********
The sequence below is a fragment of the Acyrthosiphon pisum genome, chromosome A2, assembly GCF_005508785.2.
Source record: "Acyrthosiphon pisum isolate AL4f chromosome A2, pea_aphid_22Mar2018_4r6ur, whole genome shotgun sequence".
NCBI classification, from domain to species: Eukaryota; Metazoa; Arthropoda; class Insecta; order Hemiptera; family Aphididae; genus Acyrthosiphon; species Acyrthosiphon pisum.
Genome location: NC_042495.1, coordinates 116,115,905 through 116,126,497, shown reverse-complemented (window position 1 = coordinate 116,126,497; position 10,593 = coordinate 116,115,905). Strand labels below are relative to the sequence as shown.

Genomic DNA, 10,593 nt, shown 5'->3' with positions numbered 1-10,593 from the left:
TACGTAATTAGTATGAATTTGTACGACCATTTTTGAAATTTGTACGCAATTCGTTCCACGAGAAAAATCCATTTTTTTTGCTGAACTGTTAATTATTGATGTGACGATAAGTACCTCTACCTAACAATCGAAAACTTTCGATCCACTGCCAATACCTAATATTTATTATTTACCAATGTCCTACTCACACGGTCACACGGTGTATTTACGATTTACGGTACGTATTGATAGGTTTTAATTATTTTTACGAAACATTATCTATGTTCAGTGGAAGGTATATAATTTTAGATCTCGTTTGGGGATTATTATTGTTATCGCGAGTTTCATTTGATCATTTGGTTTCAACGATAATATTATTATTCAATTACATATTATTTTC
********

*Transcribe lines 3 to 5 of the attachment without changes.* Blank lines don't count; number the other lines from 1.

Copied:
NCBI classification, from domain to species: Eukaryota; Metazoa; Arthropoda; class Insecta; order Hemiptera; family Aphididae; genus Acyrthosiphon; species Acyrthosiphon pisum.
Genome location: NC_042495.1, coordinates 116,115,905 through 116,126,497, shown reverse-complemented (window position 1 = coordinate 116,126,497; position 10,593 = coordinate 116,115,905). Strand labels below are relative to the sequence as shown.

Genomic DNA, 10,593 nt, shown 5'->3' with positions numbered 1-10,593 from the left: